ARTICLES

A Season Of Strikes By Ifeoluwa Adedeji

There is no doubt that ASUU is prepared to go to any length to make sure our tertiary educational landscape becomes ‘competitive’. There’s the agitation for conformity with UNESCO’s 26% allocation to education. Nigerian Universities need a step up too. If South Africa does not have as much wealth as Nigeria and yet her schools top the list of best Universities in Africa, then something must be wrong. What’s wrong has to be one of two things; either the wealth is not flowing as it should from Abuja to the University Admin section or the wealth is not diluting as it should from the University Admin section to all corners of the University.

Let’s take a look at the first reason.

ASUU has been ‘striking’ ever since it was birthed. In fact, some claim the union was born to be militant; in that sense, there’s fulfillment of purpose. But we should establish what purpose for a union as crucial as this should be- the improvement of education. So, to improve education, tactics or strategies needed to be adopted. Industrial strike was the lucky strategy. After all, ‘the government of Nigeria embezzled much, and the forceful taketh some from them by force’. Maybe that strategy worked at inception. Maybe ASUU’s been on a straight line for too long it has been left behind.

I want to enthusiastically add that this current strike has been very different from previous ones. We won’t be far from the truth to say that nobody had due notice of any coming strike shut-down except ASUUites themselves. My project supervisor who’s also the sub-dean of my faculty at the University of Ibadan was nothing short of surprise and bewilderment when I (the student) broke the news to him (the senior lecturer) on the very day the break began. Secondly, there’s been a face-off of strikes. Here’s Issa Fagge’s statement in a media report recently “Now, the government has pulled out of the dialogue. We thought we were the ones going on strike, but now government has also gone on strike”. Let’s do this part well by remixing P Square’s ‘Do Me’ hit: ‘Strike me I strike you people no go vex’. I can bet that with this dual striking reality, Tolu Ogunlesi may stop using his 9 months ASUU break in 2001 as a reference point if there’s a 10 or 12 months recent experience. *chuckles* Or like my International Relations lecturer at Ibadan who’s a strong supporter of ASUU told me on phone jokingly, maybe the strike will be called off after ‘Jona’s 2015 elections’. Why is FG not pumping money into education? Errrm, times are hard, innit? Or ASUU’s demands are outrageous?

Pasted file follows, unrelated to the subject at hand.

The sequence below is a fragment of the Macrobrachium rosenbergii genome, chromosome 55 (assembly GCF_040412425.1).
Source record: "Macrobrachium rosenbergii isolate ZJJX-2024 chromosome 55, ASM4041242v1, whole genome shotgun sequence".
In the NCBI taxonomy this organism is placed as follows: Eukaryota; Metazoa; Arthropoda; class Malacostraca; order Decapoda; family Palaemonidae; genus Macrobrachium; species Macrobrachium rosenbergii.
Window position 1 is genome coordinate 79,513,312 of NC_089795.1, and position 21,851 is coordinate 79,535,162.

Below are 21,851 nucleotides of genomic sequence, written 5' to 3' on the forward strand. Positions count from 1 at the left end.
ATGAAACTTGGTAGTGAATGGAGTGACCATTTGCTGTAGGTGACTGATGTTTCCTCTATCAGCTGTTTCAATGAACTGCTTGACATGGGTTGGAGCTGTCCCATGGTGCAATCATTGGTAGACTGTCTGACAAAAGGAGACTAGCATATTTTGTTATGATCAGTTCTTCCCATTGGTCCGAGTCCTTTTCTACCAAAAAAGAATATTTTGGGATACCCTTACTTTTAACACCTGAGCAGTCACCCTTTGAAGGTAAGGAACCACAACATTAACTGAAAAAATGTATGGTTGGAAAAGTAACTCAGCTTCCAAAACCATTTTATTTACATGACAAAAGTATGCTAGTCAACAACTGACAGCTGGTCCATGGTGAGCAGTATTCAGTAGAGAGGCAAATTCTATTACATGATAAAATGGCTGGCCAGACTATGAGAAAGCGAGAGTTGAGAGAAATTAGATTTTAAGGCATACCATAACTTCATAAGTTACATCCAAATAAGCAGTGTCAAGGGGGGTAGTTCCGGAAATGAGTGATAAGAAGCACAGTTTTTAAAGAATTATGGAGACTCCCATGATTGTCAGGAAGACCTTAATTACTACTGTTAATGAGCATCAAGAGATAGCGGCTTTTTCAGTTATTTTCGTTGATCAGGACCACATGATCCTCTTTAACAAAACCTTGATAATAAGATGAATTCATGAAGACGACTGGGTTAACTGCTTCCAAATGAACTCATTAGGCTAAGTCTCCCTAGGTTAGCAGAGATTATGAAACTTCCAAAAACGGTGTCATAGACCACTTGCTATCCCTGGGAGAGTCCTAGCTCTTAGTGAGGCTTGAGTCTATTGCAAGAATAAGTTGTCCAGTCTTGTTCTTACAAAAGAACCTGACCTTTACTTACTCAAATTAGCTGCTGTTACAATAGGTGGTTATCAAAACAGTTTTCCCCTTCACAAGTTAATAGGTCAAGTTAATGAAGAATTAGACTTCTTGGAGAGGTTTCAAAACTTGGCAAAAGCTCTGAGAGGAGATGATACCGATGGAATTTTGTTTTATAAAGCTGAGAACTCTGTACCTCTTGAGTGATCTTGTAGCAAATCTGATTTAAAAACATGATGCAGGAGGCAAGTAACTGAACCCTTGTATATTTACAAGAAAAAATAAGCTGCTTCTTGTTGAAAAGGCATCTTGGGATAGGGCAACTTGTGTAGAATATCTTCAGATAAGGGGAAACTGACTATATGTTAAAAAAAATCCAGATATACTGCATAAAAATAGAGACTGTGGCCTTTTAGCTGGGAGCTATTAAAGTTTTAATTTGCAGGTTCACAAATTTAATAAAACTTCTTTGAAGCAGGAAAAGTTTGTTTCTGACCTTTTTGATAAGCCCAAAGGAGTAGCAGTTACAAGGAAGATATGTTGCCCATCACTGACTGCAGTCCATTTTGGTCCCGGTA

Let’s move to the second reason.

When students of the University of Ibadan, led by their Students’ Union, took to the streets of Agbowo outside the University, disturbing automobile movement and creating an opera scene featuring products of the first and best clapping hands and clamping feet to games like ‘boju boju’ and ‘tinko tinko’, it was not a protest against the FG. They had no water. They had no power. They were tired of living a kind of life that the VC did not live during his time as a student. It was a protest against the University Admin section. What happened during the period that they were sent home? On returning, there were inverters everywhere and as usual, there were big implementation ‘quotes’. So what happens when milk does not flow as it should from the University Admin section to the rest of the school?

ASUU sent students home so as to discipline FG who cares less to pull out of the negotiation. It seems to me that the students are the ones being disciplined. How do you punish the young for the sins of the old? It’s tantamount to decay. Are we truly poor of ideas and strategies? There are stories within our campuses. Victimization of students by lecturers and all sorts. They’re not of much concern? By the way, what is internally generated revenue used for? ‘From UI Bread to UI water, and to using our Agriculture students to labour-power school and lecturer farms’, they just can’t get enough. Actually, no one gets enough- not even the public officials who are more private than the actual privates. Let’s not forget to ask these questions when ASUU gets their demands and yet go another strike. Or do students go a-striking too?

About the author

Larigold

Lanre Olagunju is an hydrologist turned freelance journalist. He has a degree in hydrology from the University of Agriculture Abeokuta and a professional diploma in journalism from the American College of Journalism. Lanre advocates on several international platforms for the prosperity and absolute well-being of the African continent. He's @Lanre_Olagunju on Twitter